Nonlinear structural elements, such as free play and nonlinear stiffness, can be approximated using describing functions, which conform to the harmonic motion assumption, Equation (12). These stiffness elements are usually modeled with a single degree-of-freedom with no stiffness coupling between it and other degrees-of-freedom [4]. A describing function for bilinear stiffness k j j associated with generalized coordinate j, with stiffness k 0 when the displacement amplitude | q ^ j | is below δ and k 1 when it is above, is:
k j j ( γ , r ) = c ( γ , r ) k 0 c ( γ , r ) = r + 2 π ( 1 r ) sin 1 ( γ ) + γ 1 γ 2 if γ 1 1 otherwise r = k 1 k 0 , γ = δ | q ^ j |
Nonlinear controls equations can be treated by describing functions [8]; one of the first multiple- nonlinearity flutter solutions was with structural nonlinearities in the control system [6].

3.5. Normalization

To make solutions unique, a phase normalization on the generalized coordinates is necessary, for example by constraining the k-th component of q ^ to be real:
f 2 n s + 1 = ( q ^ k ) = q 2 k = 0
If in addition η is to be held to a constant value η 0 , another equation is added:
f 2 n s + 2 = q T q η 0 2 = 0
Therefore, to trace curves 2 n s + 2 , independent variables must be used if η is allowed to vary, or 2 n s + 3 if it is held constant.

3.6. Continuation Formulations

The independent variables ( x ) comprise the 2 n s variables y or q , plus enough additional parameters to give an underdetermined system. There are two cases to consider: constant η with 2 n s + 3 variables and variable η with 2 n s + 2 variables.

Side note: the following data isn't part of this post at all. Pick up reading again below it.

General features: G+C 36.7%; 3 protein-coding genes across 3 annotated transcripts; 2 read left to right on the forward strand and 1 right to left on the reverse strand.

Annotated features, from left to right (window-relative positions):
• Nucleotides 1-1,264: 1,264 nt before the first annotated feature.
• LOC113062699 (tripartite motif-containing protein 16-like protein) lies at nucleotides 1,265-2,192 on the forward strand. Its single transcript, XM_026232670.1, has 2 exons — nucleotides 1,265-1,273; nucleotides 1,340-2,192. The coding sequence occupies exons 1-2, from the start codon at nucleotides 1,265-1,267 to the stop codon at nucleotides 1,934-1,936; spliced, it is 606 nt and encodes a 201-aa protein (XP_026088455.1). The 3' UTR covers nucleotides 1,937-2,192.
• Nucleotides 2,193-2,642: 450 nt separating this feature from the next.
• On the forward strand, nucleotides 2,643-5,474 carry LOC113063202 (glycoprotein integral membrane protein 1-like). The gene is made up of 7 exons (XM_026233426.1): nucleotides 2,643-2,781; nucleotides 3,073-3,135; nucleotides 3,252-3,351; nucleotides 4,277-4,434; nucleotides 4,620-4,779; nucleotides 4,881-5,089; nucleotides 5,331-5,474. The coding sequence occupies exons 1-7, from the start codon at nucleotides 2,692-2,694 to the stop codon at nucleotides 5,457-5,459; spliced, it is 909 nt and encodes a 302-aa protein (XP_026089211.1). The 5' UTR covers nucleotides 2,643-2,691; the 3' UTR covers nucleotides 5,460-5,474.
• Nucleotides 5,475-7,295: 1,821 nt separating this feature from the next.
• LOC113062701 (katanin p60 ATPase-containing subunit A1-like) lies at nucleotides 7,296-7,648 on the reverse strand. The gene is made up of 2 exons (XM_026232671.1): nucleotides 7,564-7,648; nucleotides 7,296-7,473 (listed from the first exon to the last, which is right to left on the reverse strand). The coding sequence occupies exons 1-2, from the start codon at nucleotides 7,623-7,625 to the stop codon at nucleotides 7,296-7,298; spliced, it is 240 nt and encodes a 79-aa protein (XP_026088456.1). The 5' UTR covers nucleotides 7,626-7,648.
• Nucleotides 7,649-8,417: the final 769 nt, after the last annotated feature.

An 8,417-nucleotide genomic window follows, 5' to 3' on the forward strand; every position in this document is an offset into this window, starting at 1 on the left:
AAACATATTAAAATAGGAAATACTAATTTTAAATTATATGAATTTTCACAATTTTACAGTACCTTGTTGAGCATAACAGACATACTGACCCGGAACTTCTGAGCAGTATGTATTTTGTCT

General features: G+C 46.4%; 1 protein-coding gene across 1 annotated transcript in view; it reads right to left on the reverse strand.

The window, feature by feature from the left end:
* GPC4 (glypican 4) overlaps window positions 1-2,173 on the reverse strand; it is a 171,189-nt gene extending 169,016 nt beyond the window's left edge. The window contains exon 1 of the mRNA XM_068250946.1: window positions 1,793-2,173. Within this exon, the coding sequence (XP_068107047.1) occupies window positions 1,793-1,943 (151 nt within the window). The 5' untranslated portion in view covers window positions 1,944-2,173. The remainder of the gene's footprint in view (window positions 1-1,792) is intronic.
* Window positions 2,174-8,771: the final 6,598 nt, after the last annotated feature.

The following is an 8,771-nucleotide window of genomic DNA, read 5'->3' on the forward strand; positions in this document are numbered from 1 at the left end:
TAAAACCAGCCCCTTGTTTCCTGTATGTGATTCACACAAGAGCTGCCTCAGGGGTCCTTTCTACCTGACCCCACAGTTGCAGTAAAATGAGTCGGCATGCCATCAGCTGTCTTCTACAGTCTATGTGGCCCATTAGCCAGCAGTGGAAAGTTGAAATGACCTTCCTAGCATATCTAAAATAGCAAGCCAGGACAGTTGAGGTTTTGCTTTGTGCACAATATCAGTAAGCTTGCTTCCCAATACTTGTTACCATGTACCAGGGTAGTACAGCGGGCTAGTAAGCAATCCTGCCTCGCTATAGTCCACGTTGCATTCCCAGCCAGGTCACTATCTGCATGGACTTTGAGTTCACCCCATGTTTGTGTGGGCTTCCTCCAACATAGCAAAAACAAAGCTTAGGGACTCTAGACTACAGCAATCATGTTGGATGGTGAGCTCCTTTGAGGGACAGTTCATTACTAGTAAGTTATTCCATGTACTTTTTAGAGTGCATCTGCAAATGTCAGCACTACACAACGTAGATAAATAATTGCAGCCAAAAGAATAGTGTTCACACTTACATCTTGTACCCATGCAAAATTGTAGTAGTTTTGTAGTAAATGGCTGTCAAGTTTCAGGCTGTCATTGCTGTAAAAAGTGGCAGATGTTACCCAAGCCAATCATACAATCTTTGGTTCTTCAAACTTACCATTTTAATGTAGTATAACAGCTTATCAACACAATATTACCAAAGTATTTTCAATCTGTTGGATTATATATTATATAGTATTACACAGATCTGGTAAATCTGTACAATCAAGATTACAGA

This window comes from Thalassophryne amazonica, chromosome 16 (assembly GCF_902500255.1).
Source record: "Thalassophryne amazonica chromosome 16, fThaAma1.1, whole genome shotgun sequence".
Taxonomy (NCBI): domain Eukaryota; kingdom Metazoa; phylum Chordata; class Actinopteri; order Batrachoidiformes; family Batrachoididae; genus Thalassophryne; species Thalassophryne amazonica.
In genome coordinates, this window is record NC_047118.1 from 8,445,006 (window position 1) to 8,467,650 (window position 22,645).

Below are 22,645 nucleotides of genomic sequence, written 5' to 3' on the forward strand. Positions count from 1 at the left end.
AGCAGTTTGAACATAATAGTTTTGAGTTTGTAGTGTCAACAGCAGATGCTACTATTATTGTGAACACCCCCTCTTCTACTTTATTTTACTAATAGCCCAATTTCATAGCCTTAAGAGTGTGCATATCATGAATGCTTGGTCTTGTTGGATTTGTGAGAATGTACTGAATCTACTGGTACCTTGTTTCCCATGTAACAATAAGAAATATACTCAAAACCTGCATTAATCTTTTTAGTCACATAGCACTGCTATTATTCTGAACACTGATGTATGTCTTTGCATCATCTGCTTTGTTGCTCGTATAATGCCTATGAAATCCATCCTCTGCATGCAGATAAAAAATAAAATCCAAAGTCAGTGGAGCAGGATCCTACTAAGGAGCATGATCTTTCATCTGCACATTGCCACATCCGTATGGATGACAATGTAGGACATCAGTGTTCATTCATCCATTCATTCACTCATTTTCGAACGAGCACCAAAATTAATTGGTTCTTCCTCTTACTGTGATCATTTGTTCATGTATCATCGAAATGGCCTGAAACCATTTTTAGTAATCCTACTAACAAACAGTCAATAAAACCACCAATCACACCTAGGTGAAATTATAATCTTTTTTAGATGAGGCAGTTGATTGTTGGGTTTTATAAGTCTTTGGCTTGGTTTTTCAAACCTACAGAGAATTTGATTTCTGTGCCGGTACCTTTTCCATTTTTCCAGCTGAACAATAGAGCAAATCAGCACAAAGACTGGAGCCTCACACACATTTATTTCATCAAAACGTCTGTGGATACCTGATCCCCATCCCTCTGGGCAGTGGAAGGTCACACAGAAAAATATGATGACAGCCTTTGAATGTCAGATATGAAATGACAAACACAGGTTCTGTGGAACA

In what follows, various combinations of velocity, frequency, σ and η are used to demonstrate the solution technique; other parameters are possible, but these three serve to illustrate typical analyses. Each combination of parameters will be named according to which three of these parameters vary; the fourth is implicitly constant. For example, a V-σ-ω analysis traces the variation in σ and ω with velocity, holding η constant, as in a traditional linear flutter analysis, and a V-ω-η analysis traces LCO boundaries, the goal of this study.

3.6.1. Constant η

Solving the flutter equations with the generalized-coordinate norm held to a constant value η 0 presents a problem when η 0 = 0 and possibly numerical difficulties when η 0 is small. The vector q = 0 is known as the trivial solution because even though it is technically a solution, it provides no real information about the behavior of the structure. Yet solutions at q = 0 are important for determining the stability of the trivial solution, the basis of linear flutter solutions. For this reason, when η is held constant, eigenvectors are used as variables instead of the generalized coordinates. The eigenvector is constrained to unit 2-norm with the addition of an equation like (21): y T y 1 = 0 , so there are m = 2 n s + 2 equations, and three more parameters are necessary for n = m + 1 = 2 n s + 3 independent variables.